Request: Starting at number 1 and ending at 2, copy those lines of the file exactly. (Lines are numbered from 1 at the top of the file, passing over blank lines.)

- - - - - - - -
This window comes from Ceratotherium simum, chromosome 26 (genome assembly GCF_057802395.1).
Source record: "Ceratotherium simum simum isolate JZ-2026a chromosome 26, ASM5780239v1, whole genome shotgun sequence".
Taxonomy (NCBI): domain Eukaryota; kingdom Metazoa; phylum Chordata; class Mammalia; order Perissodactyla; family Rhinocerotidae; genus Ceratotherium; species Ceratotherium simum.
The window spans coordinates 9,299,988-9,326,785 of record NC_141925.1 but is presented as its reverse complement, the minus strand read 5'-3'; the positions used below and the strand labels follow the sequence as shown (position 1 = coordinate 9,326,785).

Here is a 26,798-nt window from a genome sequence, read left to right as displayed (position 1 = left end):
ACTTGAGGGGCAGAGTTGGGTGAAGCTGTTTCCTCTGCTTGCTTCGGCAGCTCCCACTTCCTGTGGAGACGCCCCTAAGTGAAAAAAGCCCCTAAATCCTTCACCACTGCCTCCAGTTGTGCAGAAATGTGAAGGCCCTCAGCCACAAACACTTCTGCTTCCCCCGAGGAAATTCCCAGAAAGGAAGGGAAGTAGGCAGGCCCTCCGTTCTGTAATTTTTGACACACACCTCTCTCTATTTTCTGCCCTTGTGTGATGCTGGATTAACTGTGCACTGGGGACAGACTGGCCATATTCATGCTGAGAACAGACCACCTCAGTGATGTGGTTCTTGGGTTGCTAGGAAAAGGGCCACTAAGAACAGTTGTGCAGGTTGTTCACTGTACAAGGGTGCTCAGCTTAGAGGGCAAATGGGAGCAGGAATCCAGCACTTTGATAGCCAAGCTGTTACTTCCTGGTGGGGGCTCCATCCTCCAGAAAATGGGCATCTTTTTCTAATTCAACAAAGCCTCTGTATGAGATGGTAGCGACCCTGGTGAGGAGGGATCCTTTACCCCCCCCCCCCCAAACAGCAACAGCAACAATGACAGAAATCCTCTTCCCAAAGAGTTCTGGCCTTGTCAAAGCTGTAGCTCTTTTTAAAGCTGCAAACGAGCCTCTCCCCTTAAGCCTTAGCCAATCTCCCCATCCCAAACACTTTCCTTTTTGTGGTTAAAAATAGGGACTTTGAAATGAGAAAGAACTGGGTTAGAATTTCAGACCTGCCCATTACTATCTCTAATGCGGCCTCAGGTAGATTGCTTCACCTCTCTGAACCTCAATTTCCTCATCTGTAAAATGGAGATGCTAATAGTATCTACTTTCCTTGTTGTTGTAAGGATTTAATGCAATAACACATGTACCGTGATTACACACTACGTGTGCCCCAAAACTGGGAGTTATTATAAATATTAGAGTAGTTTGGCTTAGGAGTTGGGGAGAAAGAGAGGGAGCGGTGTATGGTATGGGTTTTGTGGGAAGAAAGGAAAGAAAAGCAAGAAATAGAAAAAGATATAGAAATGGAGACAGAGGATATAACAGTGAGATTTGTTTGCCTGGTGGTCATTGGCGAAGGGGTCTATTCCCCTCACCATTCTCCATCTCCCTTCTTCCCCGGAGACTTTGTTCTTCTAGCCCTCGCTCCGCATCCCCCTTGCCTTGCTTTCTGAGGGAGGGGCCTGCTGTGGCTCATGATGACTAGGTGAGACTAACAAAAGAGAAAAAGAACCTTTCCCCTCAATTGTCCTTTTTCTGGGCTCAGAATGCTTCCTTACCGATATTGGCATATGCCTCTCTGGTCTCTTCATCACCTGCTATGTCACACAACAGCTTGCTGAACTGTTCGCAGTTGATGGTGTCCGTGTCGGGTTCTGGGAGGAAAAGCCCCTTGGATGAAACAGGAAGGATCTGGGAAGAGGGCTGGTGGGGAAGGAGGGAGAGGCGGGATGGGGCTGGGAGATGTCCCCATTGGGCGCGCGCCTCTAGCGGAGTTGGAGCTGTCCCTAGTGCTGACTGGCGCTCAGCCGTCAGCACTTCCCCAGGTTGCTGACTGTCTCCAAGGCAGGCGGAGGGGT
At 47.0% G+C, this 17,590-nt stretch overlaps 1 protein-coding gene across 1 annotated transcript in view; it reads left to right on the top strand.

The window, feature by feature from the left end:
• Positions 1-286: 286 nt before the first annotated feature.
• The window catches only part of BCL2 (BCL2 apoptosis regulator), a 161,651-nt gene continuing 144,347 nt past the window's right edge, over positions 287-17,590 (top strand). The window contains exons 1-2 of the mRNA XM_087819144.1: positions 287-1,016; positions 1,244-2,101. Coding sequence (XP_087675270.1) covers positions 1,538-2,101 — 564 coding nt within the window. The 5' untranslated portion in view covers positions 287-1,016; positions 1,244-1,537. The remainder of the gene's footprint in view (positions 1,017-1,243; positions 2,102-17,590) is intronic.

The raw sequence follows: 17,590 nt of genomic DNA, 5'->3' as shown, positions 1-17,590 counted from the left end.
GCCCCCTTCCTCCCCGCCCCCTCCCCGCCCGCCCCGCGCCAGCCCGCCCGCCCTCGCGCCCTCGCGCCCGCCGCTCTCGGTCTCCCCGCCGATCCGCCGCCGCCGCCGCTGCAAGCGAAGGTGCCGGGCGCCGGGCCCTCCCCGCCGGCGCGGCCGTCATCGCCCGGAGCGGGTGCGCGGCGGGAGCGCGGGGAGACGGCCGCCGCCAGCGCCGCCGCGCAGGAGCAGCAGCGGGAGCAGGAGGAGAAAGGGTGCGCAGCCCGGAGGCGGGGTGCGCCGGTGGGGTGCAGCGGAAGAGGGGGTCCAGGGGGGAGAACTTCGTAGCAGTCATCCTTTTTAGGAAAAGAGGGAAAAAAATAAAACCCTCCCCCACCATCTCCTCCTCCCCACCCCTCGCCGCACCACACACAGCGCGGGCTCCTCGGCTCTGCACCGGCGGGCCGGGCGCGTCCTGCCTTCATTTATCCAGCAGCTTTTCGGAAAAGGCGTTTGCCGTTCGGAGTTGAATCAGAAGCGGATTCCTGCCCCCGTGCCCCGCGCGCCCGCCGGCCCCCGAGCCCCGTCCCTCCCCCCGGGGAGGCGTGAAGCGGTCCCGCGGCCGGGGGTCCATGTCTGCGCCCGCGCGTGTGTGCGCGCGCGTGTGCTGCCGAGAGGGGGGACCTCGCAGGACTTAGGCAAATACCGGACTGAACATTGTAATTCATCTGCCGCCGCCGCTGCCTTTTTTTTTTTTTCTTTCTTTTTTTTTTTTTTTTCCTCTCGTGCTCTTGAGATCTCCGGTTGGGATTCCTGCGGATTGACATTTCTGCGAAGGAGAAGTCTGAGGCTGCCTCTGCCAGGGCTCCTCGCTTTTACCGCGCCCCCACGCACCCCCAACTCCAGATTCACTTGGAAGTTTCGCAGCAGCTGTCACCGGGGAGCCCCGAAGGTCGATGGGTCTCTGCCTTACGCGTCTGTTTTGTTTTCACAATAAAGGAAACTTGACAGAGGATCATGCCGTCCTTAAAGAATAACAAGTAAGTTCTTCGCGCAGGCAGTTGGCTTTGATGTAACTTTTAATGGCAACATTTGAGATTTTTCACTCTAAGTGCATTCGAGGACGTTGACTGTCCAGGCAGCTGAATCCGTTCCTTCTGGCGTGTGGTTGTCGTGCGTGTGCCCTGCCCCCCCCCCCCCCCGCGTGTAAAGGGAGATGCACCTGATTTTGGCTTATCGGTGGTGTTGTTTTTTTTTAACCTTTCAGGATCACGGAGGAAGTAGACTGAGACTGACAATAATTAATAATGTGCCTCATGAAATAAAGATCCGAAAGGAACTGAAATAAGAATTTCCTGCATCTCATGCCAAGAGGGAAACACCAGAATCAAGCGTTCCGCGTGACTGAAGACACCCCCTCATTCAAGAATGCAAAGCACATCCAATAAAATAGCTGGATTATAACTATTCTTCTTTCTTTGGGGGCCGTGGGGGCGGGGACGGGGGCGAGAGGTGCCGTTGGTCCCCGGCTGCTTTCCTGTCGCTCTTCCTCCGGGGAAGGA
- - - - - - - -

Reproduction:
This window comes from Ceratotherium simum, chromosome 26 (genome assembly GCF_057802395.1).
Source record: "Ceratotherium simum simum isolate JZ-2026a chromosome 26, ASM5780239v1, whole genome shotgun sequence".